Polish customs service disorganization fails to keep gambling in-check
The Polish Customs Service is allegedly failing to efficiently control slot machines, citing time constraints and lack of personnel.
“The Ministry of Finance assures that it is coping with supervision,” Polish business daily Puls Biznesu reported, June 11. “Documents from inside the Customs Service indicate otherwise.”
A Customs Service report published in April indicated that only two out of 36 offices completed their responsibilities on time. The report concerned the services’ cooperation with the Appellate Prosecutor’s Office in Bialystok, as part of an ongoing large-scale investigation into gambling.
One of Poland’s leading bookmakers and lottery provider, Totolotek, was also scrutinized in the report. The company continued operating despite not having a valid gambling license between April and September 2012. During the first two months of this period, customs inspected only five of Totolotek’s 392 potentially illegal gambling locations, completing 292 inspections in six months. Only 79 cases led to criminal charges.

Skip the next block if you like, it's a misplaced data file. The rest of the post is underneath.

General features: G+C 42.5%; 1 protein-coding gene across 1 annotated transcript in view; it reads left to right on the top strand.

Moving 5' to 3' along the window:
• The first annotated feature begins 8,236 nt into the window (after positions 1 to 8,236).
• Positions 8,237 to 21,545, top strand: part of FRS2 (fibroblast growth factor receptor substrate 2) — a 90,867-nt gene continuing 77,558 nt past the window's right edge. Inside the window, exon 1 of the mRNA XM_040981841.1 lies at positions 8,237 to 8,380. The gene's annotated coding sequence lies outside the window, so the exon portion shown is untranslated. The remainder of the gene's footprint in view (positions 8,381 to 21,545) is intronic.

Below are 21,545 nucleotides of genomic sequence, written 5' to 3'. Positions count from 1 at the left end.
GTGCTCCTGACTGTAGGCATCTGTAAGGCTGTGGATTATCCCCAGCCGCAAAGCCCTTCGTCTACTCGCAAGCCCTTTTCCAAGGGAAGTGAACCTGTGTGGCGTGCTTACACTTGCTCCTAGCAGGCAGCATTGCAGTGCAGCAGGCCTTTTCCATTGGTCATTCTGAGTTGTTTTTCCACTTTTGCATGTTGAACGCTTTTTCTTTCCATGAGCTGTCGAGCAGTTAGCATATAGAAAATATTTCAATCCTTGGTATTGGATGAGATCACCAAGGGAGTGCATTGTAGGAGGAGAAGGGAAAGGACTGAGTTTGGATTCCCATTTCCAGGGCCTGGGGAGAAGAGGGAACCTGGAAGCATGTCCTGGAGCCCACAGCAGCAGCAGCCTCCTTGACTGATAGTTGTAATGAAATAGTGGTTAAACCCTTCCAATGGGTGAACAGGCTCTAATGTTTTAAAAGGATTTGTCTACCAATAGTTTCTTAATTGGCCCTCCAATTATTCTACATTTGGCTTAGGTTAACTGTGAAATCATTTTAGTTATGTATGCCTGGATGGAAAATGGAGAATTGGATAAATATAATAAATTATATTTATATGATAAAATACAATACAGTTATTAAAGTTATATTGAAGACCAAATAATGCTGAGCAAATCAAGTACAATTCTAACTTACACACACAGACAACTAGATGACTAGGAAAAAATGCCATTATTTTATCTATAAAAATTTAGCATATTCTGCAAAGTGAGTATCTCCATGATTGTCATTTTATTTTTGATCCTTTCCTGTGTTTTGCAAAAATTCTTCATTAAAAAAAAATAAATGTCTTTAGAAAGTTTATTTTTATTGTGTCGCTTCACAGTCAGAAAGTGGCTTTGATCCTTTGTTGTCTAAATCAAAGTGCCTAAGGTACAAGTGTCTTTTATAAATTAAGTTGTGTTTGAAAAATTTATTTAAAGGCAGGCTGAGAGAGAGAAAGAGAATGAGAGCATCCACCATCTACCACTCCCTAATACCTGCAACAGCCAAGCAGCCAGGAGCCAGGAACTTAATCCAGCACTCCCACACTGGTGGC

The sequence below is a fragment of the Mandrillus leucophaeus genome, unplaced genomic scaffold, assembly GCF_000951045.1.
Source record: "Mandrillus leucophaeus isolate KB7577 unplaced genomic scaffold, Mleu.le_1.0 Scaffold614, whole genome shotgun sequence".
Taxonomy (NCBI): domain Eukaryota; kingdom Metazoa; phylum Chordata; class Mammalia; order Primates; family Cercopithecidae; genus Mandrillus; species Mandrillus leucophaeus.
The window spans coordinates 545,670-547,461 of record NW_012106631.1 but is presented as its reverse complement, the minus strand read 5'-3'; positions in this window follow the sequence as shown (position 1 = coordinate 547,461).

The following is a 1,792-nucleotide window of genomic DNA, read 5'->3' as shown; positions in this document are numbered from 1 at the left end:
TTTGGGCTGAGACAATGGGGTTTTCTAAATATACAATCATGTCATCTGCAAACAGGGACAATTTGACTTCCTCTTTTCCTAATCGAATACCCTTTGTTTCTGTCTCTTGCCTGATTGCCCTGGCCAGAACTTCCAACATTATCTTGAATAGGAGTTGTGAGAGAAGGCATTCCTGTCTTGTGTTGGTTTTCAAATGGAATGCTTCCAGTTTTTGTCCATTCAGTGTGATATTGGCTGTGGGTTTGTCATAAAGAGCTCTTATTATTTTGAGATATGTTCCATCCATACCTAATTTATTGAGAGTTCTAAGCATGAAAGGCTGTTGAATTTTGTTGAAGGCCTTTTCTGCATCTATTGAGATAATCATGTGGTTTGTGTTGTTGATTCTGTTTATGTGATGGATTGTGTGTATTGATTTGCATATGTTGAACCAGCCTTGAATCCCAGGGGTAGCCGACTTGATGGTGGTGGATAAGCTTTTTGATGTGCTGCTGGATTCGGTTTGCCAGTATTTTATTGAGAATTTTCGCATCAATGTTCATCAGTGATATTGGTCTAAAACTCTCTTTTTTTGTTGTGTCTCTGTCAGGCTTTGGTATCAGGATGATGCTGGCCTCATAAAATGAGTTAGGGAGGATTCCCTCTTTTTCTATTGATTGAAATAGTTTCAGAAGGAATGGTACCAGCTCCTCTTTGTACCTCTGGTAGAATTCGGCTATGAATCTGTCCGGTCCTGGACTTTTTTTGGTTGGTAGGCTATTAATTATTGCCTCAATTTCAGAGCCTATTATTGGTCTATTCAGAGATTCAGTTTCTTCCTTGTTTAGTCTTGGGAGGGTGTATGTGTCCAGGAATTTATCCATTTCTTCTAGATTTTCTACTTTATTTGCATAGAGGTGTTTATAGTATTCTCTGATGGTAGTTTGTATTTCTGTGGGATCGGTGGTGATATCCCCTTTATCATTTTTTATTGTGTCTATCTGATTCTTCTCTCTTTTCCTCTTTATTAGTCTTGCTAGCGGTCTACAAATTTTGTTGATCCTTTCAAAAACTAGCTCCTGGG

Legislation to eradicate slot machines – the services’ main objective – was passed in 2009. This followed a gambling scandal, which saw prominent politicians lobbying for the exclusion of slot machines from a 10 percent increase in gambling taxes.
Machines of this type become illegal when their licenses expire, but monitoring this is proving ineffective. Despite the value of the gambling sector falling by PLN 6 billion in 2012, compared to the peak of PLN 20.3 billion in 2009, one-armed bandits in pubs and petrol stations still account for a third of current income.
The Ministry of Finance maintains that the situation is far from dire, with the number of confiscations increasing, although it admits that a more unified system is required.